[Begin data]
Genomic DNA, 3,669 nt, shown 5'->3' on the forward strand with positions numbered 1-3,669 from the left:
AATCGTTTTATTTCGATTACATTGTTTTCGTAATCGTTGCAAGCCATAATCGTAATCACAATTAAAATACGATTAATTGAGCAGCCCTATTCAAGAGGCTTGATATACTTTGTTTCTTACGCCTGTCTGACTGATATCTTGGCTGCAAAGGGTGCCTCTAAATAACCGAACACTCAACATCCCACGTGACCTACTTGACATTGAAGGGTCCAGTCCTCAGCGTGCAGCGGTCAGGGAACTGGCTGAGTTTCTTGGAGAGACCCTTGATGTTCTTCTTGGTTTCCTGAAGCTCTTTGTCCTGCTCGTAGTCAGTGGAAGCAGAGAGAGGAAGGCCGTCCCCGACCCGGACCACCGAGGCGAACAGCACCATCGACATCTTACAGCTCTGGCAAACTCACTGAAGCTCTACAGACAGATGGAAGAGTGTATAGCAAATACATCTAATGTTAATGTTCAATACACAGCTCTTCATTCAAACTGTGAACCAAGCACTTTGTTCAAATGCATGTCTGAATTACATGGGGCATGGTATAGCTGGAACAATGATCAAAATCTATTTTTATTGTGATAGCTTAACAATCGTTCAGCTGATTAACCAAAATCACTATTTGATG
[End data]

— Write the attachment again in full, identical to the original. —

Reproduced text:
Genomic DNA, 3,669 nt, shown 5'->3' on the forward strand with positions numbered 1-3,669 from the left:
AATCGTTTTATTTCGATTACATTGTTTTCGTAATCGTTGCAAGCCATAATCGTAATCACAATTAAAATACGATTAATTGAGCAGCCCTATTCAAGAGGCTTGATATACTTTGTTTCTTACGCCTGTCTGACTGATATCTTGGCTGCAAAGGGTGCCTCTAAATAACCGAACACTCAACATCCCACGTGACCTACTTGACATTGAAGGGTCCAGTCCTCAGCGTGCAGCGGTCAGGGAACTGGCTGAGTTTCTTGGAGAGACCCTTGATGTTCTTCTTGGTTTCCTGAAGCTCTTTGTCCTGCTCGTAGTCAGTGGAAGCAGAGAGAGGAAGGCCGTCCCCGACCCGGACCACCGAGGCGAACAGCACCATCGACATCTTACAGCTCTGGCAAACTCACTGAAGCTCTACAGACAGATGGAAGAGTGTATAGCAAATACATCTAATGTTAATGTTCAATACACAGCTCTTCATTCAAACTGTGAACCAAGCACTTTGTTCAAATGCATGTCTGAATTACATGGGGCATGGTATAGCTGGAACAATGATCAAAATCTATTTTTATTGTGATAGCTTAACAATCGTTCAGCTGATTAACCAAAATCACTATTTGATG